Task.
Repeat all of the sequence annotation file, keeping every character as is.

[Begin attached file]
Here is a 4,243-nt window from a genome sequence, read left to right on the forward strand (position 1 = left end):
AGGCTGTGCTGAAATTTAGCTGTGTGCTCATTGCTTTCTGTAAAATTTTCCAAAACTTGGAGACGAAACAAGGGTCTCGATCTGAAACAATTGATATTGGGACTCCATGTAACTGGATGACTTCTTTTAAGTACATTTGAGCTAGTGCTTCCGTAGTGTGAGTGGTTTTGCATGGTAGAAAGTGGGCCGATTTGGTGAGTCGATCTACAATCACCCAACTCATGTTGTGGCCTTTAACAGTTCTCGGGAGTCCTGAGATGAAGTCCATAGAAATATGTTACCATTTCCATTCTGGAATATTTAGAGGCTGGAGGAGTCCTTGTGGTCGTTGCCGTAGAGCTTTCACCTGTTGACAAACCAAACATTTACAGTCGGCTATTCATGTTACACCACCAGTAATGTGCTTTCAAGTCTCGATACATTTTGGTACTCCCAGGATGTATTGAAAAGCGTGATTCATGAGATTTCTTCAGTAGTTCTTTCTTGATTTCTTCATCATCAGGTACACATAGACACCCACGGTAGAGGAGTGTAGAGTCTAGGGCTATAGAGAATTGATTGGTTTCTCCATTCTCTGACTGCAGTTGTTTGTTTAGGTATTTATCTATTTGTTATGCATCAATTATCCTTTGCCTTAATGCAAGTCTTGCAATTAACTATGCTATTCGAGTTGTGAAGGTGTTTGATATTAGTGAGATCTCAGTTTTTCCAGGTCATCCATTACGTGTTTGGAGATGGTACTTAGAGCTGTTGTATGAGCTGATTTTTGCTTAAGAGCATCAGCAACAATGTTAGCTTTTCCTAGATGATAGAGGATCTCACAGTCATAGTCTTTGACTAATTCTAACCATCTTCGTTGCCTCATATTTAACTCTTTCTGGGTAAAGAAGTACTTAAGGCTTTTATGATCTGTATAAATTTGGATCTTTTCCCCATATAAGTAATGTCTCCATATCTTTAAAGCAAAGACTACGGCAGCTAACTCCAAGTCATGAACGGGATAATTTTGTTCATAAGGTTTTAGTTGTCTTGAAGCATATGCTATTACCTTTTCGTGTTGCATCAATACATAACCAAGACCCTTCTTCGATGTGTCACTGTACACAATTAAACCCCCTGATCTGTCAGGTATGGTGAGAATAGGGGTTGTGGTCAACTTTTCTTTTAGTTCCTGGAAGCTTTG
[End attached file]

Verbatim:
Here is a 4,243-nt window from a genome sequence, read left to right on the forward strand (position 1 = left end):
AGGCTGTGCTGAAATTTAGCTGTGTGCTCATTGCTTTCTGTAAAATTTTCCAAAACTTGGAGACGAAACAAGGGTCTCGATCTGAAACAATTGATATTGGGACTCCATGTAACTGGATGACTTCTTTTAAGTACATTTGAGCTAGTGCTTCCGTAGTGTGAGTGGTTTTGCATGGTAGAAAGTGGGCCGATTTGGTGAGTCGATCTACAATCACCCAACTCATGTTGTGGCCTTTAACAGTTCTCGGGAGTCCTGAGATGAAGTCCATAGAAATATGTTACCATTTCCATTCTGGAATATTTAGAGGCTGGAGGAGTCCTTGTGGTCGTTGCCGTAGAGCTTTCACCTGTTGACAAACCAAACATTTACAGTCGGCTATTCATGTTACACCACCAGTAATGTGCTTTCAAGTCTCGATACATTTTGGTACTCCCAGGATGTATTGAAAAGCGTGATTCATGAGATTTCTTCAGTAGTTCTTTCTTGATTTCTTCATCATCAGGTACACATAGACACCCACGGTAGAGGAGTGTAGAGTCTAGGGCTATAGAGAATTGATTGGTTTCTCCATTCTCTGACTGCAGTTGTTTGTTTAGGTATTTATCTATTTGTTATGCATCAATTATCCTTTGCCTTAATGCAAGTCTTGCAATTAACTATGCTATTCGAGTTGTGAAGGTGTTTGATATTAGTGAGATCTCAGTTTTTCCAGGTCATCCATTACGTGTTTGGAGATGGTACTTAGAGCTGTTGTATGAGCTGATTTTTGCTTAAGAGCATCAGCAACAATGTTAGCTTTTCCTAGATGATAGAGGATCTCACAGTCATAGTCTTTGACTAATTCTAACCATCTTCGTTGCCTCATATTTAACTCTTTCTGGGTAAAGAAGTACTTAAGGCTTTTATGATCTGTATAAATTTGGATCTTTTCCCCATATAAGTAATGTCTCCATATCTTTAAAGCAAAGACTACGGCAGCTAACTCCAAGTCATGAACGGGATAATTTTGTTCATAAGGTTTTAGTTGTCTTGAAGCATATGCTATTACCTTTTCGTGTTGCATCAATACATAACCAAGACCCTTCTTCGATGTGTCACTGTACACAATTAAACCCCCTGATCTGTCAGGTATGGTGAGAATAGGGGTTGTGGTCAACTTTTCTTTTAGTTCCTGGAAGCTTTG